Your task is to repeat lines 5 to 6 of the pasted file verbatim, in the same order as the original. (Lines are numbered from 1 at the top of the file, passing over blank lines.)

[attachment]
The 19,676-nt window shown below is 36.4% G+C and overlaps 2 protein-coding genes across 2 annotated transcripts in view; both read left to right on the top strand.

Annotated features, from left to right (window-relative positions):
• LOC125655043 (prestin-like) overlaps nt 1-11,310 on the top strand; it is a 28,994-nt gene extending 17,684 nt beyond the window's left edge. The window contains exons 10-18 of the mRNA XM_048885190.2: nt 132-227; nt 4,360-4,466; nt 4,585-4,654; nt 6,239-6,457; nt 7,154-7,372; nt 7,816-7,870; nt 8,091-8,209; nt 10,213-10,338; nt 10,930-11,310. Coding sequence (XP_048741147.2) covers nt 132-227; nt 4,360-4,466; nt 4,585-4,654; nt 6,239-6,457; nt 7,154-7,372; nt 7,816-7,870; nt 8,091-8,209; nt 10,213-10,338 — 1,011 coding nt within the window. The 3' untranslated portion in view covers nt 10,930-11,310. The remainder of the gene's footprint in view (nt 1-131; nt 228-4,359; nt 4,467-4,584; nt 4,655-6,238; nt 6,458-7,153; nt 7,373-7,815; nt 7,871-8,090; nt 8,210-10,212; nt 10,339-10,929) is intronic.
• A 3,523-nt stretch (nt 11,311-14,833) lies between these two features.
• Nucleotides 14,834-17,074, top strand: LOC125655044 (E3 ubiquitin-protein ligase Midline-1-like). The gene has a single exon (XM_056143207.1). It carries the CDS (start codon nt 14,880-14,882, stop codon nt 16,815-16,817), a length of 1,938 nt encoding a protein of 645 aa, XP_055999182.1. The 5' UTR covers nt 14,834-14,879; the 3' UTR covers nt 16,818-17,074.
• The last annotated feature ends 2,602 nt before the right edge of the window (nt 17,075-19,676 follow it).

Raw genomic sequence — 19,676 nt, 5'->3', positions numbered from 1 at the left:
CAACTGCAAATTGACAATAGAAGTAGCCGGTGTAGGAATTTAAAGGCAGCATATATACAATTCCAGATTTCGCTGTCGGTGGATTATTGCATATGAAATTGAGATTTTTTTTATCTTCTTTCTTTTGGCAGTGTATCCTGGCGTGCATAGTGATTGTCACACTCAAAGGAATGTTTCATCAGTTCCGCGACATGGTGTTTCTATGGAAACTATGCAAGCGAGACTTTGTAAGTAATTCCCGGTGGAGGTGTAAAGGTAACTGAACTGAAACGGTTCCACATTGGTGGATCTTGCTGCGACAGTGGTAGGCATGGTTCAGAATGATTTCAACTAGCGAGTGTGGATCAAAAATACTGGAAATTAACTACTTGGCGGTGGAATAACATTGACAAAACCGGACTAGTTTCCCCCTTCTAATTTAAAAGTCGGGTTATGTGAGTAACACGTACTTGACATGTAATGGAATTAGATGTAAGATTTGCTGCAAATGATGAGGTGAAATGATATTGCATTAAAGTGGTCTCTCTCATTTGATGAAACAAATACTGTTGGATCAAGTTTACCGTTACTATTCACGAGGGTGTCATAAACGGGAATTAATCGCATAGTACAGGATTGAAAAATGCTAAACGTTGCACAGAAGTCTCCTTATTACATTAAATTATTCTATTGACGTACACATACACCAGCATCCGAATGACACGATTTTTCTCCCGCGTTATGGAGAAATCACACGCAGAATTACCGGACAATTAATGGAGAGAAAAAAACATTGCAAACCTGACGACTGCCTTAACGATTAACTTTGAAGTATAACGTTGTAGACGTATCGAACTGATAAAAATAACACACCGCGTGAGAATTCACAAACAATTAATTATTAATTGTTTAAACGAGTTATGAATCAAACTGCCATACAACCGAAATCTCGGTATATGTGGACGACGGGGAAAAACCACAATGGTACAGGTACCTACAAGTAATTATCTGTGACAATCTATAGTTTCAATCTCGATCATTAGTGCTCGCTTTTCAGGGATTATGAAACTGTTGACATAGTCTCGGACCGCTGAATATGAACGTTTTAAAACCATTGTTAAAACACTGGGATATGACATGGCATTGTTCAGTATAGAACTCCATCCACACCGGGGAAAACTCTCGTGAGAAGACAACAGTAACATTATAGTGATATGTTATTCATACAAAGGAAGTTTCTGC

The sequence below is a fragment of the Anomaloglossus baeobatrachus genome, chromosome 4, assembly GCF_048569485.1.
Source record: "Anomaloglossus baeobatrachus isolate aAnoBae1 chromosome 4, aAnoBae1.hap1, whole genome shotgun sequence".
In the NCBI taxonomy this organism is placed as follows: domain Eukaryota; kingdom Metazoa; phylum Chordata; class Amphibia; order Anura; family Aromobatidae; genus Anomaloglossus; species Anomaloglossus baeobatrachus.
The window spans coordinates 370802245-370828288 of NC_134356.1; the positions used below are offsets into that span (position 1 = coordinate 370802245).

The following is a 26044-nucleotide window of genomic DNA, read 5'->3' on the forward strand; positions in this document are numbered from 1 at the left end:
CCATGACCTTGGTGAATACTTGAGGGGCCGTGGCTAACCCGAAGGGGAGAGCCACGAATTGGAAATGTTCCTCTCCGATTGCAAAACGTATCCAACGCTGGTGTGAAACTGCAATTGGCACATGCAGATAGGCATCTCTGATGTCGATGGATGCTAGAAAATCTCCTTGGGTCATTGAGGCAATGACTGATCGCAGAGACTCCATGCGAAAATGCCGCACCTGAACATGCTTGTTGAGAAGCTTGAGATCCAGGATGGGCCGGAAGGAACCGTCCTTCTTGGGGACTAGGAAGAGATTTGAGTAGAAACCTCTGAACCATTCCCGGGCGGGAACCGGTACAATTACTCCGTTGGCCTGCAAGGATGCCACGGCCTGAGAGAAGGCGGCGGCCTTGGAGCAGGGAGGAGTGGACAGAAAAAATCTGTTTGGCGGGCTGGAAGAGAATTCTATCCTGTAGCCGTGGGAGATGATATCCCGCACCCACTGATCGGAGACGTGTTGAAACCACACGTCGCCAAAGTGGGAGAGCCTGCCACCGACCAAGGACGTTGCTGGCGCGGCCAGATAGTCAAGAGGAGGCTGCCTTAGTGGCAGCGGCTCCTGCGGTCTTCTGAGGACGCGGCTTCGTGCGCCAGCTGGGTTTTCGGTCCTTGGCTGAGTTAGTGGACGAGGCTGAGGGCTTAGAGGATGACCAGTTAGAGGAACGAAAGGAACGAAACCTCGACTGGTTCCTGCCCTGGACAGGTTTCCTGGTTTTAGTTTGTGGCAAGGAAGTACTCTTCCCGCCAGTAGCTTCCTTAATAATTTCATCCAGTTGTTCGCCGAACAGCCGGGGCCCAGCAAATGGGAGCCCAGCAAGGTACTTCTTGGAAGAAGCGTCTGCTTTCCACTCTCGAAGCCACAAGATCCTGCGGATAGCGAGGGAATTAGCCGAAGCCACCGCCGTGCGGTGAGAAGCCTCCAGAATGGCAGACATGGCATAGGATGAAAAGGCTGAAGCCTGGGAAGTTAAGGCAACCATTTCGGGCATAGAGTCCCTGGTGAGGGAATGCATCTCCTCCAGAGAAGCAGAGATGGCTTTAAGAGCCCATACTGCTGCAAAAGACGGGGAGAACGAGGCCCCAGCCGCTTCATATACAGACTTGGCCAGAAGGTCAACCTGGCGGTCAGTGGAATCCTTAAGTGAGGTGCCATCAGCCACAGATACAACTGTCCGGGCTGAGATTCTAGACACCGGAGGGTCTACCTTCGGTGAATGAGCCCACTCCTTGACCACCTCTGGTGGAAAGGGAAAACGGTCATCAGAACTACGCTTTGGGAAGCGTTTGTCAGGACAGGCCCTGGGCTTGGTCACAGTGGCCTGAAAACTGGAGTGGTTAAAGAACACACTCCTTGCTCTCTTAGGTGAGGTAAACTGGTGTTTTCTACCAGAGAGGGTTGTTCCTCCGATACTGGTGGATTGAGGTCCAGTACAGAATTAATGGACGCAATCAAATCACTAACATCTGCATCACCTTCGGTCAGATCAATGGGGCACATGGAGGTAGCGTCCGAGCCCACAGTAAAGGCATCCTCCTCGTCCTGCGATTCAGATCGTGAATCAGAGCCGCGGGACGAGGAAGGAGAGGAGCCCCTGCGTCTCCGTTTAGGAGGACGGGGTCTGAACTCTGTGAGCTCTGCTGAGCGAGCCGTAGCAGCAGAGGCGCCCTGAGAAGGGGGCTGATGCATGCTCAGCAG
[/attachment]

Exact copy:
• Nucleotides 14,834-17,074, top strand: LOC125655044 (E3 ubiquitin-protein ligase Midline-1-like). The gene has a single exon (XM_056143207.1). It carries the CDS (start codon nt 14,880-14,882, stop codon nt 16,815-16,817), a length of 1,938 nt encoding a protein of 645 aa, XP_055999182.1. The 5' UTR covers nt 14,834-14,879; the 3' UTR covers nt 16,818-17,074.
• The last annotated feature ends 2,602 nt before the right edge of the window (nt 17,075-19,676 follow it).